We have done the material and energy balances for waste-to-energy in the city of Vienna. We found that by providing both district heating and electricity, waste-to-energy in Vienna reduces the equivalent of 1.4 tonnes of CO2 emissions compared to landfilling with recovery of some landfill gas for electricity generation. So, 1.4 tonnes of CO2 can be saved by 1 tonne of municipal residual waste going into the waste-to-energy facility in Vienna. That’s significant.

 

QUESTION 2

Is a waste-to-energy plant an economic disincentive to increasing diversion or recycling programs?

 

Shaw Lawrence Otto shawnotto com

SHAWN OTTO

Author, Fool Me Twice: Fighting the Assault on Science in America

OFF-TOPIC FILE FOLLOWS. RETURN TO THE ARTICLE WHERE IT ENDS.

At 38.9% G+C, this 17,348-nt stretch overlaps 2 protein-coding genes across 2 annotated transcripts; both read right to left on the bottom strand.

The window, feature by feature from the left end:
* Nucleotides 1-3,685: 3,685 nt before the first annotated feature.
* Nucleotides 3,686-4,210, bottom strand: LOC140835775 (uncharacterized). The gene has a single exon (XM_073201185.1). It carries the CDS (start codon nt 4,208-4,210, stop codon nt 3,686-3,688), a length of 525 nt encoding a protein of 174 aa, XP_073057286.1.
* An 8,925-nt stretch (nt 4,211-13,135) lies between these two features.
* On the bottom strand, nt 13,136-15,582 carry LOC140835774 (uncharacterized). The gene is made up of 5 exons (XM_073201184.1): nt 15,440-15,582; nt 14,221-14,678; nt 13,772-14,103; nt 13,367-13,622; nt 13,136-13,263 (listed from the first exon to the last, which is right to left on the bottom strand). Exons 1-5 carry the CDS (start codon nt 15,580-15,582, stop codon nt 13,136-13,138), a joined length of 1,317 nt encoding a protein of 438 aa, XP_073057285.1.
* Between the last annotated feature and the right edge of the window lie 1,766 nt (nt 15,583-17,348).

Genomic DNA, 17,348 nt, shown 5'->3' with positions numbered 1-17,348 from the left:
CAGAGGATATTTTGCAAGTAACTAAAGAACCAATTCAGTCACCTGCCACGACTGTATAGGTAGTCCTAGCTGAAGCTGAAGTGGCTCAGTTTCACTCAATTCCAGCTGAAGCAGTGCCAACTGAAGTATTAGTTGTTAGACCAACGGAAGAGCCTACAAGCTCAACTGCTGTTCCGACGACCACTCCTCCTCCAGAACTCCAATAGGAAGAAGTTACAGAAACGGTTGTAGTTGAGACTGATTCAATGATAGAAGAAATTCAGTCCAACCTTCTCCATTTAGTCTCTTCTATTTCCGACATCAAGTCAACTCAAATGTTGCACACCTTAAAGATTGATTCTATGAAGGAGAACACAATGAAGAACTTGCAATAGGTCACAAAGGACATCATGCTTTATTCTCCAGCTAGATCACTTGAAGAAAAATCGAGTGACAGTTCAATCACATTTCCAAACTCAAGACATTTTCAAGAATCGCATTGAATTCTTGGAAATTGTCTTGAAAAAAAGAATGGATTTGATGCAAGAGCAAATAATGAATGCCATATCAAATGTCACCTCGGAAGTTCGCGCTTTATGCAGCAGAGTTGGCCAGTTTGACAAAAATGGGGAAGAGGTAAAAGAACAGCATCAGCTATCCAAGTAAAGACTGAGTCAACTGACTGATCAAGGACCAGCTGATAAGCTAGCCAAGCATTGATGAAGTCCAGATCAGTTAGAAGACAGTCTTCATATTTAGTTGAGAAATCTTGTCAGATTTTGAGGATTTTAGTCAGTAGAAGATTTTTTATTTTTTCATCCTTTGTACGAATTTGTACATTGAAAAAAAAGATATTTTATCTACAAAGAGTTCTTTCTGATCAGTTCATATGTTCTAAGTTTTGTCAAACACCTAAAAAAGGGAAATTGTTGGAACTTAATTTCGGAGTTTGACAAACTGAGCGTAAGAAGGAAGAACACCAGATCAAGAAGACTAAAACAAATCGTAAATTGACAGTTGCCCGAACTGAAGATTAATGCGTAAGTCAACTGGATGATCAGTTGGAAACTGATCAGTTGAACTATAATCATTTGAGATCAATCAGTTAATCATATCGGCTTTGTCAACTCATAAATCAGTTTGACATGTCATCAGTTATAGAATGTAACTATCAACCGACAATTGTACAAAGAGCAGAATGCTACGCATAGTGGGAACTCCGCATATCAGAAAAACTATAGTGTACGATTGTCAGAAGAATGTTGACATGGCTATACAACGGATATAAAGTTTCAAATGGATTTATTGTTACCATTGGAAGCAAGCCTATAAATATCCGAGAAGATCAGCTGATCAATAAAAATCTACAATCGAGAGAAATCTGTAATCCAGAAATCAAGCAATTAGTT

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 I just had a question for Franz from his perspective in Europe. One common objection that I hear is that once waste-to-energy facilities are built, you have to “feed the beast”. And that they work as an economic disincentive to increasing diversion or recycling programs. I wonder if he has a comment relative to that and whether that’s been true in his experience in Vienna?

 

 

 

 

 

 

 

Franz Neubacher

FRANZ NEUBACHER

Managing Director, UV&P Environmental Management and Engineering